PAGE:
If I were to look at my life from God’s perspective, what would I see? It’s kind of a scary question when one thinks about it. With all my faults exposed and my frailties laid bare, I think I would ask how God could possibly love me. On the other hand, I feel that I would see my actions from a…
Also a prayer from a church drummer…
Lord, Your Spirit reminds me that I am unfolding, changing, and discovering who I think I should be every day. What was once so clear is now myopic, yet it is the mystery of who you are that allows me to trust that you will do a good work with my days. Your unfathomable love sustains me in my…
I thought this sort of stuff was supposed to end after WWII. Is it just me or do things just keep getting worse and worse on the human rights side of things?
We blogged about a small Turkish village that’s being impacted by the stream of Syrian refugees crossing the border into Hatay province, an area that was once part of Syria until 1938. This photograph from the Guardian puts a face to the people living in these camps:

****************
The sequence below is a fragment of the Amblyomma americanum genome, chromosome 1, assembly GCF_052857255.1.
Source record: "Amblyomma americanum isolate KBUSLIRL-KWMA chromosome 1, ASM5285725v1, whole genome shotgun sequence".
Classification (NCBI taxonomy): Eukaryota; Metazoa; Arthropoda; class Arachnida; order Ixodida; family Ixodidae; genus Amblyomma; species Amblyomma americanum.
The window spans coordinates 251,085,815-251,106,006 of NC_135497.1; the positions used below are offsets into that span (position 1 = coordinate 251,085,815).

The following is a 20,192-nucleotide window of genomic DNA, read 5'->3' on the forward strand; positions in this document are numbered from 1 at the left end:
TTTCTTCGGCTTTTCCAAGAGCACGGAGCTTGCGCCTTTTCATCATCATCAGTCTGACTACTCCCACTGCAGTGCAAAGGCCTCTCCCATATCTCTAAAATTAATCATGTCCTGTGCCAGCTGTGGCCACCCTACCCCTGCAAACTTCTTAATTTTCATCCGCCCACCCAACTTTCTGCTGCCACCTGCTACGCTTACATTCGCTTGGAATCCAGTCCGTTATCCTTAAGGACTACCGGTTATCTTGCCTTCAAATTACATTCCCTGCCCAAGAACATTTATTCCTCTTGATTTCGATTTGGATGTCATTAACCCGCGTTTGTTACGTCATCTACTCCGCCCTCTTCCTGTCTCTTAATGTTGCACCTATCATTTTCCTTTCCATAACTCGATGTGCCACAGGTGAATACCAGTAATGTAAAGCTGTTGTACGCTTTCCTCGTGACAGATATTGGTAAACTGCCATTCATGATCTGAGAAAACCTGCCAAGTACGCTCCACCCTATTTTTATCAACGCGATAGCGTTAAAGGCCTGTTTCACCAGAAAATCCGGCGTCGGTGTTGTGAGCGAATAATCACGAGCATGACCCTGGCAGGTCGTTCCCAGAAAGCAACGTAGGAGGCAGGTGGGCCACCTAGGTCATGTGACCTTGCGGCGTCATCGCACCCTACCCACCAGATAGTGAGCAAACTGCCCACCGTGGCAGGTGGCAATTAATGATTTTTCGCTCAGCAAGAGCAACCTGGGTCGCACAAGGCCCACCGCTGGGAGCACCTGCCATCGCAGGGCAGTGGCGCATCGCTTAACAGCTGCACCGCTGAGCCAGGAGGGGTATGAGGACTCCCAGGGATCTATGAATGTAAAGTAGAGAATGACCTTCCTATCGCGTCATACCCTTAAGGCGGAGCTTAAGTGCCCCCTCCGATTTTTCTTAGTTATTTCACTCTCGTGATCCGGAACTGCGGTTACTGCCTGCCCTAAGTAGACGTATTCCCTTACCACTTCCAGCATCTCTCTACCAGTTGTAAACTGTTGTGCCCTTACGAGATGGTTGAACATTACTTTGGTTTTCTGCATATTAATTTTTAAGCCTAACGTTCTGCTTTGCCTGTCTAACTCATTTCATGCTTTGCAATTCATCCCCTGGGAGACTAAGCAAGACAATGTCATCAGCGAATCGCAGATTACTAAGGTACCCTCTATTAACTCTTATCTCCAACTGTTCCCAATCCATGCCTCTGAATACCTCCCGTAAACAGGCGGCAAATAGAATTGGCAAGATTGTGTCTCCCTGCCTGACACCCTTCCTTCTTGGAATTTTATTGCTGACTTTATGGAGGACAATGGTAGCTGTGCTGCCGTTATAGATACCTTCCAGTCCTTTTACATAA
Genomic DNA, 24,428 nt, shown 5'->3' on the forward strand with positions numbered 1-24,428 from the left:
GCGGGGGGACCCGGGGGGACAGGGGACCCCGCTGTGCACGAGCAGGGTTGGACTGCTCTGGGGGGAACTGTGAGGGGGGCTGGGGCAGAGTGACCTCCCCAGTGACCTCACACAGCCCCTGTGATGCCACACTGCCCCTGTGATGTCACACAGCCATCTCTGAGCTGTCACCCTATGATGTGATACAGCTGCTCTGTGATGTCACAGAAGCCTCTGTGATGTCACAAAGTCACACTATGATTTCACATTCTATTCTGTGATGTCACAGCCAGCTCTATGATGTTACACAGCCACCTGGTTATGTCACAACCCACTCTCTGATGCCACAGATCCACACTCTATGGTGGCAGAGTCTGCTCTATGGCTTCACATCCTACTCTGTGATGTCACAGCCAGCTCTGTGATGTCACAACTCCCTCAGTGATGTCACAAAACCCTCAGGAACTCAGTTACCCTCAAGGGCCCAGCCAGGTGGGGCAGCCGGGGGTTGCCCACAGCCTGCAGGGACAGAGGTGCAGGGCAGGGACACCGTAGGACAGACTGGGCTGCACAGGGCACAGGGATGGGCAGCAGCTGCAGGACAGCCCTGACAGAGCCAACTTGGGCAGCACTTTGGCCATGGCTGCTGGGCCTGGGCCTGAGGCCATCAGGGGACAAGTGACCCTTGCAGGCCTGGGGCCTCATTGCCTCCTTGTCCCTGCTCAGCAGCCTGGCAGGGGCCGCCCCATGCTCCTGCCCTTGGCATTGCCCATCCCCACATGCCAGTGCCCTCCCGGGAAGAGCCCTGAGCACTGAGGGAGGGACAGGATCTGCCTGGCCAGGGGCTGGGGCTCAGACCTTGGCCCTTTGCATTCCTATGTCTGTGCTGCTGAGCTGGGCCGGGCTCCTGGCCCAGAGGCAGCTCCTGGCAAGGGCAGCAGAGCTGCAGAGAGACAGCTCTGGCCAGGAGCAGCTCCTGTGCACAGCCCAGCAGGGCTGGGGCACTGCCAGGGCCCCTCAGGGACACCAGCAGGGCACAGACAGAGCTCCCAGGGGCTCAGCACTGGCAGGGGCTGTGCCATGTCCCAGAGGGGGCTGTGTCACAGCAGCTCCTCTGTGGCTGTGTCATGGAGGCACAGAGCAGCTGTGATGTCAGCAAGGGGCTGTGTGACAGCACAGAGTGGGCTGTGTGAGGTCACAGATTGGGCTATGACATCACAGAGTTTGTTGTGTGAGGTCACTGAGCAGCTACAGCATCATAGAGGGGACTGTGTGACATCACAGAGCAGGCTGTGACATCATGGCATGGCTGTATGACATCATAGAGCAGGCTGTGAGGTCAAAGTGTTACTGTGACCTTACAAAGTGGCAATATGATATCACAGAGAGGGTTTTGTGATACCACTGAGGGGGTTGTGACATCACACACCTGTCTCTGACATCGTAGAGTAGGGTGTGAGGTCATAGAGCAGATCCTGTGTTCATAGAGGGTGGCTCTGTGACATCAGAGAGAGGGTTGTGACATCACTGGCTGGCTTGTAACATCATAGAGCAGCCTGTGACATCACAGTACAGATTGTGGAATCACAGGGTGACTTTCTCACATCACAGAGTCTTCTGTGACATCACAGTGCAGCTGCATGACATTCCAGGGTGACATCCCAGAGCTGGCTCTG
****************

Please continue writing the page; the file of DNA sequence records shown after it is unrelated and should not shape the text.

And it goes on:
Syrian refugees’ drawings:
Schoolchildren’s sketches of their dream homes at the Boynuyogun refugee camp in Hatay province near the Turkish-Syrian border. Inside the camp, tent canvases have been decorated with refugees’ drawings
~reblogged by Trent Gilliss, senior editor
This is especially nice while listening to Bach…
All that is gold does not glitter,
Not all those who wander are lost;
The old that is strong does not wither,
Deep roots are not reached by the frost.
From the ashes a fire shall be woken,
A light from the shadows shall spring;
Renewed shall be blade that was broken,
The crownless again shall be king.
(submitted by medievalsorceress)
an ironic juxtaposition…
Here, we offers a selection of images from the LIFE book, Titanic: The Tragedy That Shook the World: One Century Later: pictures that remind us, poignantly, not only of the phenomenal, harrowing scope of the Titanic disaster, but of its human cost — a cost measured in the lives of individuals, and families, whose world was upended, forever, on a cold night in the North Atlantic one hundred years ago.
“One hundred years later,” the book’s editors point out, “we are all paying attention again. But then: We have never not paid attention.”